Here, then, is what I came up with:

Listening to my urine stream emerge from me and impact with the water in the toilet bowl, I realized that there must me some subtle difference between the sound of trans women's peeing and the peeing of cis women - a difference uncovered only recently by secret Republican-funded research. I reasoned that this difference was due to the fact, undocumented until now, that our urinary tract has a slightly wider diameter, which gives the sound of our peeing a marginally deeper, and thus more "manly," resonance. This anatomical difference presumably develops during puberty, when testosterone spurs many similar changes in the body.

Such a subtle difference in and of itself hardly warrants the sweeping response that these bills seek to enact, of course. So I postulated that this secret research must have also revealed significant health risks associated with exposure to what I'll call the "tranny whoosh." These risks, I'm guessing, affect cis women and girls after even one visit to a ladies' room being used by a trans woman, and include chronic anxiety and, with repeated exposure, an aversion to men. That the nation's breeding stock might become thus afflicted surely accounts for the rising interest in bathrooms among public-spirited Republican males.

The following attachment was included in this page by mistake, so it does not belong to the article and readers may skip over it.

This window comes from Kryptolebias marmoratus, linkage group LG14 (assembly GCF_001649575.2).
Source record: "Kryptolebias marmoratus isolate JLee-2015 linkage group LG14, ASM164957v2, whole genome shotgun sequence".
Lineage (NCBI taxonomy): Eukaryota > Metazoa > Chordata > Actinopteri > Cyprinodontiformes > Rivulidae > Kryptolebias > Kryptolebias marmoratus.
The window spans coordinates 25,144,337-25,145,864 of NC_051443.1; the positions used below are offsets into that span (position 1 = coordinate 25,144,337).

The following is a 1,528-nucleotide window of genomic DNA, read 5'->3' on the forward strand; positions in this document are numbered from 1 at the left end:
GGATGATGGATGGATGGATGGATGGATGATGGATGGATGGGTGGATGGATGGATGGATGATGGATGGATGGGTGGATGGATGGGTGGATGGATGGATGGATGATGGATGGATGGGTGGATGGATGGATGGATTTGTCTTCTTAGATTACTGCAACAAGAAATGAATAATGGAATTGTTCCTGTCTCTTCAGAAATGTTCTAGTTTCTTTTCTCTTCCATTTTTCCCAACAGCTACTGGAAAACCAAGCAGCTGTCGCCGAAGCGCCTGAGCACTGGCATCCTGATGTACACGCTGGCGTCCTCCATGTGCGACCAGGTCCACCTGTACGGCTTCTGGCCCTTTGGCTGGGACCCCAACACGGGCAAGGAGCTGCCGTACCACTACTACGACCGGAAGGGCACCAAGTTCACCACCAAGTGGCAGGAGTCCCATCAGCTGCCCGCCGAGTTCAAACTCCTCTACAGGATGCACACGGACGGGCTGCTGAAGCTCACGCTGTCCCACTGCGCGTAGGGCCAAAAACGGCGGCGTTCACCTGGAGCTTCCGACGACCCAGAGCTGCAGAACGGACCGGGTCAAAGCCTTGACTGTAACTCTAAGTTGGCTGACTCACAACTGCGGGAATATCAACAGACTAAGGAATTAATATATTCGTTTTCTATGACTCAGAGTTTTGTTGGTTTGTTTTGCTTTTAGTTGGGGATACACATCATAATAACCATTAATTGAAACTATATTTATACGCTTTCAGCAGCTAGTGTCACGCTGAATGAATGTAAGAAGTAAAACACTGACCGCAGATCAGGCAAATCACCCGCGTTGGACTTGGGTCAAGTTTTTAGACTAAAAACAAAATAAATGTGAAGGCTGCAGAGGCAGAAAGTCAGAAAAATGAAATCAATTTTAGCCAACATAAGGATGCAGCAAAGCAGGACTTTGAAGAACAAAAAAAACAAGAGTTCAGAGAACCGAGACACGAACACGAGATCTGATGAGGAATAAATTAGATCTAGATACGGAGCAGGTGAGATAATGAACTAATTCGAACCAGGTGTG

I should confirm here that I'm not talking about the far more obvious sonic disparity between women peeing seated and men peeing standing. As you surely know, having interested yourself so extensively in our bodily functions, few if any of us pee standing up for the simple reason that we're not (as those less well versed than you erroneously assert) men.

A further difficulty arose at this point: why would you and other Republican lawmakers continue to hide behind hoary fictions and pseudo-religious hate-speech instead of simply revealing to a skeptical world these striking new findings?

But then the answer to that question is obvious, isn't it? The research must be reproduced in line with standard scientific practice before it can be unveiled. Given the cavalier stance many Republican legislators have taken on other, arguably weightier issues like climate change, I confess the thought that they would be so concerned to get the science of my pissing right warms my heart.

It also inspires me to follow your example and submit to the findings of rigorous scientific inquiry, even if those findings run contrary to my own prejudices. I look forward, then, to the appearance of this groundbreaking research, surely imminent, and to its vetting by the greater scientific community. And I profess myself willing to hold it the next time I find myself in the Charlotte airport, or to refrain from contributing to your state's economy if those beers will render me incapable of holding it, or to sacrifice my dignity, and risk my personal safety, and use a men's room, or even to pee my pants or dress while waiting at my gate, rather than expose the ears of even one of the cisgender women and girls living in or passing through your beautiful state to my traumatizing whoosh. (NB: If I choose the final option, no worries: I'll leave a note on the seat for the maintenance staff.)

Yours sincerely,
Anastasia Walker